LOS ANGELES (Reuters) - Births by teenage mothers have hit a record low in California, health officials said on Monday, crediting a “comprehensive” public education campaign that does not stress only abstinence.
California’s teenage birth rate for 2008, the most recent year for which the state has complete statistics, was 35.2 births for every 1,000 girls aged 15 to 19, the California Department of Public Health said.
That is down from 2007, when California’s teenage birth rate was 37.1, and the lowest since the state started keeping records in the early 1970s.
The Department of Public Health said the drop in teenage births between 2007 and 2008 saved the state $98 million.
Health officials say teenage motherhood gives rise to a number of societal costs because the mothers lack the financial resources to raise a child.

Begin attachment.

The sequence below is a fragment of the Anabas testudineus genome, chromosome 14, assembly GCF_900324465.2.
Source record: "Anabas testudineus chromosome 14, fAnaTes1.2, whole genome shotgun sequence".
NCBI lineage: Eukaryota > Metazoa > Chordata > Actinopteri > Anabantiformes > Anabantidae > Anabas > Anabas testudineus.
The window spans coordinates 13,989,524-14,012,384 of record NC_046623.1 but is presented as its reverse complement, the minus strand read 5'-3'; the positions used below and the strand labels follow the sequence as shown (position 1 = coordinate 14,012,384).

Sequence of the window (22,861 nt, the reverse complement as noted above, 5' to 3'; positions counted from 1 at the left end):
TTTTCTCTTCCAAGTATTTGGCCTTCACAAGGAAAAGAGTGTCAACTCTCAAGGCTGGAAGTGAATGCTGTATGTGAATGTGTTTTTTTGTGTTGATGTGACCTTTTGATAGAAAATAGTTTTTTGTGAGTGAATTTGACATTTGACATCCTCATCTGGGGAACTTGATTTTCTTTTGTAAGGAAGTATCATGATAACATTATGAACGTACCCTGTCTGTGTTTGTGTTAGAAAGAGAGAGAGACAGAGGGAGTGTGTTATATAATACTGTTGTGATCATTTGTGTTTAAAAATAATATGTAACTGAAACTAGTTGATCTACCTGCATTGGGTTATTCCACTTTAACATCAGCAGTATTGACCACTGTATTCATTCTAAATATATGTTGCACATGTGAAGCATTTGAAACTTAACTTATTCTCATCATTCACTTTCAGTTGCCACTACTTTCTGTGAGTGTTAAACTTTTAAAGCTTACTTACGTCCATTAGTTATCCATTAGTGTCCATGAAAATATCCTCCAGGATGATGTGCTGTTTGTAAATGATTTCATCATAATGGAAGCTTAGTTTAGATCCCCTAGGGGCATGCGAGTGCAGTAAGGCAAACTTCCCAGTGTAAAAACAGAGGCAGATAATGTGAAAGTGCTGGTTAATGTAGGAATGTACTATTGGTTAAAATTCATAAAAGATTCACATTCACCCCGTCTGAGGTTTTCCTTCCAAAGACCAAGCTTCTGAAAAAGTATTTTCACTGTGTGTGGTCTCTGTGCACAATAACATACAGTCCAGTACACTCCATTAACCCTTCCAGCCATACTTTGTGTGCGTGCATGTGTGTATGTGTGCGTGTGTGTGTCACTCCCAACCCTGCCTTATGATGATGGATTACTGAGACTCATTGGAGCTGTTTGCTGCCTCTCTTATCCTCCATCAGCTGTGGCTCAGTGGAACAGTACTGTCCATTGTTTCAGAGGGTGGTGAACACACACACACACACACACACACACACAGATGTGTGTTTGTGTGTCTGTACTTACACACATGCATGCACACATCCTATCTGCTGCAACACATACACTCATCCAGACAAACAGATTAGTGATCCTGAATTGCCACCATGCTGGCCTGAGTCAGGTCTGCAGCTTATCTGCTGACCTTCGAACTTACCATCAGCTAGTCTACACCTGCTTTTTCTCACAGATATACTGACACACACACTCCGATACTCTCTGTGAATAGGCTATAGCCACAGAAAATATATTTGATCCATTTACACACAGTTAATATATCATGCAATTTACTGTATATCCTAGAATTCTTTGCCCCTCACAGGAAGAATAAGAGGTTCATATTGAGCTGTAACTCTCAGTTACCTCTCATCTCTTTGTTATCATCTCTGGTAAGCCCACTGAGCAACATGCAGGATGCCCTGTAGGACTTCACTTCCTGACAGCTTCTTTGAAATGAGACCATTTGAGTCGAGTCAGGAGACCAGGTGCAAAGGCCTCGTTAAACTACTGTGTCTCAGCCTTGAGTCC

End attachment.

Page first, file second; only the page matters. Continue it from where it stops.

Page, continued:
The national teen birth rate was 42.5 in 2007, the latest time frame for which the U.S. Centers for Disease Control has released statistics, and has risen two years in a row since hitting a low of 40.5 in 2005.
“California has consistently included abstinence education in its approach but that has not been the sole strategy that the state has employed,” said Ken August, a spokesman for the state’s public health department.
“In addition we have also encouraged that information be provided to teens that promotes responsible behavior, whether they are sexually active or not,” he said. “Other states have not taken a comprehensive approach. They’ve focused more on abstinence.”
California, which once had a teenage birth rate higher than the national average, has seen that number decline steadily since 1991 when it was 70.9.
Editing by Jill Serjeant and Eric Walsh